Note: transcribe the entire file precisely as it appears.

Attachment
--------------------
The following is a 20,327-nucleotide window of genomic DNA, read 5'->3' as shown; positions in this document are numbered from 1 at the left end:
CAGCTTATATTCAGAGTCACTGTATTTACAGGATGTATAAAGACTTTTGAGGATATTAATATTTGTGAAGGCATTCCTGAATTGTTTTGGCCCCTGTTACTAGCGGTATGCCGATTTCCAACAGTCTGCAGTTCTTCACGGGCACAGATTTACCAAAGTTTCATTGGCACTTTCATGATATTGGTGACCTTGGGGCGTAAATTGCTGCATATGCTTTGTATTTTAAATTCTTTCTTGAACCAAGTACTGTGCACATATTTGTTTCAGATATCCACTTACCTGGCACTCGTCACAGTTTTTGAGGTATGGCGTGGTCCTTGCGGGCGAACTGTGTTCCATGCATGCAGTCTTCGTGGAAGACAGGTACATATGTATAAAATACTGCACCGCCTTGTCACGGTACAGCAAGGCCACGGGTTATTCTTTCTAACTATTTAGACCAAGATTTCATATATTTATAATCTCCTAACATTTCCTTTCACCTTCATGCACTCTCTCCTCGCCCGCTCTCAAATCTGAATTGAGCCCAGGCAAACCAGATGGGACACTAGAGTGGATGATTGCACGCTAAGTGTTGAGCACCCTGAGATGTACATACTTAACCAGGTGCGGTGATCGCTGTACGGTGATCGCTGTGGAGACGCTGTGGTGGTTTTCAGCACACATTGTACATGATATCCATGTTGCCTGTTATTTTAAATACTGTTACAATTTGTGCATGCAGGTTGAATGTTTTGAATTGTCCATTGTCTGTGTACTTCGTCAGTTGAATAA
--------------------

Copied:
The following is a 20,327-nucleotide window of genomic DNA, read 5'->3' as shown; positions in this document are numbered from 1 at the left end:
CAGCTTATATTCAGAGTCACTGTATTTACAGGATGTATAAAGACTTTTGAGGATATTAATATTTGTGAAGGCATTCCTGAATTGTTTTGGCCCCTGTTACTAGCGGTATGCCGATTTCCAACAGTCTGCAGTTCTTCACGGGCACAGATTTACCAAAGTTTCATTGGCACTTTCATGATATTGGTGACCTTGGGGCGTAAATTGCTGCATATGCTTTGTATTTTAAATTCTTTCTTGAACCAAGTACTGTGCACATATTTGTTTCAGATATCCACTTACCTGGCACTCGTCACAGTTTTTGAGGTATGGCGTGGTCCTTGCGGGCGAACTGTGTTCCATGCATGCAGTCTTCGTGGAAGACAGGTACATATGTATAAAATACTGCACCGCCTTGTCACGGTACAGCAAGGCCACGGGTTATTCTTTCTAACTATTTAGACCAAGATTTCATATATTTATAATCTCCTAACATTTCCTTTCACCTTCATGCACTCTCTCCTCGCCCGCTCTCAAATCTGAATTGAGCCCAGGCAAACCAGATGGGACACTAGAGTGGATGATTGCACGCTAAGTGTTGAGCACCCTGAGATGTACATACTTAACCAGGTGCGGTGATCGCTGTACGGTGATCGCTGTGGAGACGCTGTGGTGGTTTTCAGCACACATTGTACATGATATCCATGTTGCCTGTTATTTTAAATACTGTTACAATTTGTGCATGCAGGTTGAATGTTTTGAATTGTCCATTGTCTGTGTACTTCGTCAGTTGAATAA